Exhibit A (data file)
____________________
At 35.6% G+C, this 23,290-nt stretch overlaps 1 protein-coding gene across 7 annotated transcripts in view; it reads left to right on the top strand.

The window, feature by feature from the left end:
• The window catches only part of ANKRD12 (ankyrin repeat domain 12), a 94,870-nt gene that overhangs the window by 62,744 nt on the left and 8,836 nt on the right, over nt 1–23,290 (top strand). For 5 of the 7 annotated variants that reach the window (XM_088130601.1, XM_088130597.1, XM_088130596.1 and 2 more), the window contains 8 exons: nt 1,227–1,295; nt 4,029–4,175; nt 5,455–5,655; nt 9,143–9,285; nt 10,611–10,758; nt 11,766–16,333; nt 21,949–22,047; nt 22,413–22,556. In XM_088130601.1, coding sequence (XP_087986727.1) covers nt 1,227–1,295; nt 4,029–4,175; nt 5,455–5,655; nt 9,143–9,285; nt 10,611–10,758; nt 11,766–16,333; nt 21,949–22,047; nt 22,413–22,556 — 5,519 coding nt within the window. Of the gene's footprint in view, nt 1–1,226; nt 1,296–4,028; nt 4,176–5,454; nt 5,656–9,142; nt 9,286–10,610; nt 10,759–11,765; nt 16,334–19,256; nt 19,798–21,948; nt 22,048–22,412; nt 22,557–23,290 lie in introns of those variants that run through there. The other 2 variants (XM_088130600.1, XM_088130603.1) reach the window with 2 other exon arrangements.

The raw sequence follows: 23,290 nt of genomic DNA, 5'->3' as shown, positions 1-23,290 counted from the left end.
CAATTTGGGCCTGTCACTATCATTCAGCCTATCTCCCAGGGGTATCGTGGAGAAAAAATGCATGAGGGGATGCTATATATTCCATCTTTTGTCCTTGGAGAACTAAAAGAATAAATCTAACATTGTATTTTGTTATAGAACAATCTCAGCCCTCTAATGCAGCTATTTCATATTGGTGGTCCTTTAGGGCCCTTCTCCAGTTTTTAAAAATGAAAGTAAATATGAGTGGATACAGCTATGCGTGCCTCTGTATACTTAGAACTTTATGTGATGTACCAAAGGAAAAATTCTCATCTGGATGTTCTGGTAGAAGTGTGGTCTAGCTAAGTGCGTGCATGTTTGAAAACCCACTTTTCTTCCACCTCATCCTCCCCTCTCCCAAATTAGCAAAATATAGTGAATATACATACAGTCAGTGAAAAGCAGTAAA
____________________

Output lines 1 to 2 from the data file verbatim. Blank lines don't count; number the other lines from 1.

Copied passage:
At 35.6% G+C, this 23,290-nt stretch overlaps 1 protein-coding gene across 7 annotated transcripts in view; it reads left to right on the top strand.

The window, feature by feature from the left end: